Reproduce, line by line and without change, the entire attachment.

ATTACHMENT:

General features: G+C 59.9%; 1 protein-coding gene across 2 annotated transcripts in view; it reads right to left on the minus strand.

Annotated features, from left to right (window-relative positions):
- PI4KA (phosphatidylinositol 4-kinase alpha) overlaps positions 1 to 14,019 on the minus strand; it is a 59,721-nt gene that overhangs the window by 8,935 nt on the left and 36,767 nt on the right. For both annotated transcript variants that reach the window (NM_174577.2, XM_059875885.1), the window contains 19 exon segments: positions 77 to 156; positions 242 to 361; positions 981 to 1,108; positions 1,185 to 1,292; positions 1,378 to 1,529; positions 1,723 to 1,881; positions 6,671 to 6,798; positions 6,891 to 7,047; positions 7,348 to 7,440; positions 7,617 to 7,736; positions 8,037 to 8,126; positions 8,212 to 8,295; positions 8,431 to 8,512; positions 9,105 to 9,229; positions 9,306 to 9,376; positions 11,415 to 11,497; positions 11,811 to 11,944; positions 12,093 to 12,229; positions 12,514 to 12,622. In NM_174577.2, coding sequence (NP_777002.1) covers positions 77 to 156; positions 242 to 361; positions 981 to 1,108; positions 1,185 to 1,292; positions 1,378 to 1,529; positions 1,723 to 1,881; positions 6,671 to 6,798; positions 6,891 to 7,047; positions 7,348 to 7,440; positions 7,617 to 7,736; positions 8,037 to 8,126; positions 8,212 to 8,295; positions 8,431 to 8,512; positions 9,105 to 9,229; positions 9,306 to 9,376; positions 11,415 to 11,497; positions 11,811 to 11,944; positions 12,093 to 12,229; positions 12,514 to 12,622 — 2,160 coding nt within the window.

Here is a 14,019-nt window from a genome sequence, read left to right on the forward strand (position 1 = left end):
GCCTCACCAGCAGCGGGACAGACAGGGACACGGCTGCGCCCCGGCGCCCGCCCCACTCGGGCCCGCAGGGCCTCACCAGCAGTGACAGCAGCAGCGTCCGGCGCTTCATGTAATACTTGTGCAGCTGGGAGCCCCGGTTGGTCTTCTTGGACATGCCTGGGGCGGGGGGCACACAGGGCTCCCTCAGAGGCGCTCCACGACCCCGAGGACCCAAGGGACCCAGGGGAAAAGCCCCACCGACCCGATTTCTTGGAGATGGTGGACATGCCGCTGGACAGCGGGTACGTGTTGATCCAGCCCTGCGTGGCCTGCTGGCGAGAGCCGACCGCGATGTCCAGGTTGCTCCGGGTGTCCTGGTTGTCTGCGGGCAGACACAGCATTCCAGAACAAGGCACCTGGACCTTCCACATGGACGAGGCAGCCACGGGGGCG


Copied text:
General features: G+C 59.9%; 1 protein-coding gene across 2 annotated transcripts in view; it reads right to left on the minus strand.

Annotated features, from left to right (window-relative positions):
- PI4KA (phosphatidylinositol 4-kinase alpha) overlaps positions 1 to 14,019 on the minus strand; it is a 59,721-nt gene that overhangs the window by 8,935 nt on the left and 36,767 nt on the right. For both annotated transcript variants that reach the window (NM_174577.2, XM_059875885.1), the window contains 19 exon segments: positions 77 to 156; positions 242 to 361; positions 981 to 1,108; positions 1,185 to 1,292; positions 1,378 to 1,529; positions 1,723 to 1,881; positions 6,671 to 6,798; positions 6,891 to 7,047; positions 7,348 to 7,440; positions 7,617 to 7,736; positions 8,037 to 8,126; positions 8,212 to 8,295; positions 8,431 to 8,512; positions 9,105 to 9,229; positions 9,306 to 9,376; positions 11,415 to 11,497; positions 11,811 to 11,944; positions 12,093 to 12,229; positions 12,514 to 12,622. In NM_174577.2, coding sequence (NP_777002.1) covers positions 77 to 156; positions 242 to 361; positions 981 to 1,108; positions 1,185 to 1,292; positions 1,378 to 1,529; positions 1,723 to 1,881; positions 6,671 to 6,798; positions 6,891 to 7,047; positions 7,348 to 7,440; positions 7,617 to 7,736; positions 8,037 to 8,126; positions 8,212 to 8,295; positions 8,431 to 8,512; positions 9,105 to 9,229; positions 9,306 to 9,376; positions 11,415 to 11,497; positions 11,811 to 11,944; positions 12,093 to 12,229; positions 12,514 to 12,622 — 2,160 coding nt within the window.

Here is a 14,019-nt window from a genome sequence, read left to right on the forward strand (position 1 = left end):
GCCTCACCAGCAGCGGGACAGACAGGGACACGGCTGCGCCCCGGCGCCCGCCCCACTCGGGCCCGCAGGGCCTCACCAGCAGTGACAGCAGCAGCGTCCGGCGCTTCATGTAATACTTGTGCAGCTGGGAGCCCCGGTTGGTCTTCTTGGACATGCCTGGGGCGGGGGGCACACAGGGCTCCCTCAGAGGCGCTCCACGACCCCGAGGACCCAAGGGACCCAGGGGAAAAGCCCCACCGACCCGATTTCTTGGAGATGGTGGACATGCCGCTGGACAGCGGGTACGTGTTGATCCAGCCCTGCGTGGCCTGCTGGCGAGAGCCGACCGCGATGTCCAGGTTGCTCCGGGTGTCCTGGTTGTCTGCGGGCAGACACAGCATTCCAGAACAAGGCACCTGGACCTTCCACATGGACGAGGCAGCCACGGGGGCG